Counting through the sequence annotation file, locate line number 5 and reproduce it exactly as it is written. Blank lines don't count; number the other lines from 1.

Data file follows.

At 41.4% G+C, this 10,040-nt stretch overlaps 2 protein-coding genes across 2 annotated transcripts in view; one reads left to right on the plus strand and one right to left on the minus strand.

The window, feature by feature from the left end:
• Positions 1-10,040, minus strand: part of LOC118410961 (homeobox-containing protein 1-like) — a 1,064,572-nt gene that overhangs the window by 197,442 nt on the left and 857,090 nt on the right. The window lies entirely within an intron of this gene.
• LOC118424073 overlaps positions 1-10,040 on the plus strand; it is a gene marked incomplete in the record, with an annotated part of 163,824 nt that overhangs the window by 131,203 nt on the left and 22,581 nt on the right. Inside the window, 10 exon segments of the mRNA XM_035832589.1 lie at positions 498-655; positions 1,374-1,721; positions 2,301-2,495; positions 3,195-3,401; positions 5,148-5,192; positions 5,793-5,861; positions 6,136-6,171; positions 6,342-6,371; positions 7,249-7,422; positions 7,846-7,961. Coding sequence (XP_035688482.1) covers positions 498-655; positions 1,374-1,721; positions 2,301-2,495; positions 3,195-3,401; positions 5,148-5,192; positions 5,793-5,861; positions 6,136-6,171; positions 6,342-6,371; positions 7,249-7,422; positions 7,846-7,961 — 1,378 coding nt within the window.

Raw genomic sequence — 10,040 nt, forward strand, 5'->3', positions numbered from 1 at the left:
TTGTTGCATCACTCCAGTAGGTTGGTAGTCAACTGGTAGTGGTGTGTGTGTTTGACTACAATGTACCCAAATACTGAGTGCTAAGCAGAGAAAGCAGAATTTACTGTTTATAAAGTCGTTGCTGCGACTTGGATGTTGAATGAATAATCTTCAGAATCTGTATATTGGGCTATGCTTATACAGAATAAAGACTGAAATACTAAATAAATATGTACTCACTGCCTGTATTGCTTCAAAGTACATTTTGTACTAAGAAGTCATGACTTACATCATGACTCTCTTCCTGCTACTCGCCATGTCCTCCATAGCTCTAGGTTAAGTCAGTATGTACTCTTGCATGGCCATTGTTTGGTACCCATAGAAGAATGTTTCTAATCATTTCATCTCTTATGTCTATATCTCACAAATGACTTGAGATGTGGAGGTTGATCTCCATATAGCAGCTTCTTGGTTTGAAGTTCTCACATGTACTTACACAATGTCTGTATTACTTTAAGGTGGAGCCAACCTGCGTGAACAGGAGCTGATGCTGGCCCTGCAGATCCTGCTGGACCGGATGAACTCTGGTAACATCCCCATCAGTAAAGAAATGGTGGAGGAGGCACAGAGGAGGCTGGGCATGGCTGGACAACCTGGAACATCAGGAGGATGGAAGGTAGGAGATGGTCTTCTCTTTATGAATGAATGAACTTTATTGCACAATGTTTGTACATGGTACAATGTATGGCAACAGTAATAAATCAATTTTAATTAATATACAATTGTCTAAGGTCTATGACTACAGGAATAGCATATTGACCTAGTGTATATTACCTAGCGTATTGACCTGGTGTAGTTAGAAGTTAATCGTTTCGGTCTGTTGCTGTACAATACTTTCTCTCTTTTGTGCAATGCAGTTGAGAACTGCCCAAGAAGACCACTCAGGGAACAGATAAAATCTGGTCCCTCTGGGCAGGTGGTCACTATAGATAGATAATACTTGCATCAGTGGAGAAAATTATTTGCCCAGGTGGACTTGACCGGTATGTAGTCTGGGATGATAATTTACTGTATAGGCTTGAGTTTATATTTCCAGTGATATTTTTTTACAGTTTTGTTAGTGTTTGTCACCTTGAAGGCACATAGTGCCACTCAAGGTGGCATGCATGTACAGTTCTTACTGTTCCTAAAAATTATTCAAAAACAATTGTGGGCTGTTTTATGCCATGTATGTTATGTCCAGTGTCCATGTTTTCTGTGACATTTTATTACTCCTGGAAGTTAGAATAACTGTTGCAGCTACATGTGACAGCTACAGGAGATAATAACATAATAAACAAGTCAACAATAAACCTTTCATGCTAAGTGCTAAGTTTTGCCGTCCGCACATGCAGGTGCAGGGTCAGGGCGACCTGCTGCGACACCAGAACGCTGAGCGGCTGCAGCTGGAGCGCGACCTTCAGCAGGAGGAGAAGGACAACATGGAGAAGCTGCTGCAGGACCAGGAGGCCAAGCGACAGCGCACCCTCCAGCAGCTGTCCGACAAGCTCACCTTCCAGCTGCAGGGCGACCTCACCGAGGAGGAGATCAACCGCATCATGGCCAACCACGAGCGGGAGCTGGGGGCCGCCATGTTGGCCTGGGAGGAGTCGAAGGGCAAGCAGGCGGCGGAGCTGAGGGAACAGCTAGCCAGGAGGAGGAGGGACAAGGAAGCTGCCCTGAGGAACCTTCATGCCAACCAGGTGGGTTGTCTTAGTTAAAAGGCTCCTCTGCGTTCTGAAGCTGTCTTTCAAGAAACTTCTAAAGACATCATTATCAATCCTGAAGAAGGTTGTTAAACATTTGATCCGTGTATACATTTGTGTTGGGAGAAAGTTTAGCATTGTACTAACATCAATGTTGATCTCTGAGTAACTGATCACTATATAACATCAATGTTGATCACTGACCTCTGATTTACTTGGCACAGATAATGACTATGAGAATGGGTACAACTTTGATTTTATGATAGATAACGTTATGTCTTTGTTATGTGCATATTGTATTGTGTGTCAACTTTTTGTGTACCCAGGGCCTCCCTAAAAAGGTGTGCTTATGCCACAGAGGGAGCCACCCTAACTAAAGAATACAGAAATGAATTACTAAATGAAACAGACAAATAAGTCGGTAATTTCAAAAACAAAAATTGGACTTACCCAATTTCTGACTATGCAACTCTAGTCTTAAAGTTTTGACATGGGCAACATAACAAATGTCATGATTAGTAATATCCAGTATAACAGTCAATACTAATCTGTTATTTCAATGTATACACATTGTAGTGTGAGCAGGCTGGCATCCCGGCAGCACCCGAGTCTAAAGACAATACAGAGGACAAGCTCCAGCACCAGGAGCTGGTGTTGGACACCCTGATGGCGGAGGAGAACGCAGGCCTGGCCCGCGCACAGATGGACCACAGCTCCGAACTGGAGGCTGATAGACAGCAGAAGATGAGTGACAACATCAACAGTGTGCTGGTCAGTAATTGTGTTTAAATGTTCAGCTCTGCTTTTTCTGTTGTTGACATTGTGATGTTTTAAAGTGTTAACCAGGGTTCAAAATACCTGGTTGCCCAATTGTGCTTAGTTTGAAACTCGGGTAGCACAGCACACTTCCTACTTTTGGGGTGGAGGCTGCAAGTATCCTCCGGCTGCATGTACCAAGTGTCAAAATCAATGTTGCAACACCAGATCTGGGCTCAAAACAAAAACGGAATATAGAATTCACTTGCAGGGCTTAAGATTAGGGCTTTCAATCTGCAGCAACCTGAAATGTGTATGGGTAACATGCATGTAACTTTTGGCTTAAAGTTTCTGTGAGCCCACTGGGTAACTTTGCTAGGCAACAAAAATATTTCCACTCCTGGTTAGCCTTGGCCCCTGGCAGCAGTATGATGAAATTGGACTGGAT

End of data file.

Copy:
Raw genomic sequence — 10,040 nt, forward strand, 5'->3', positions numbered from 1 at the left: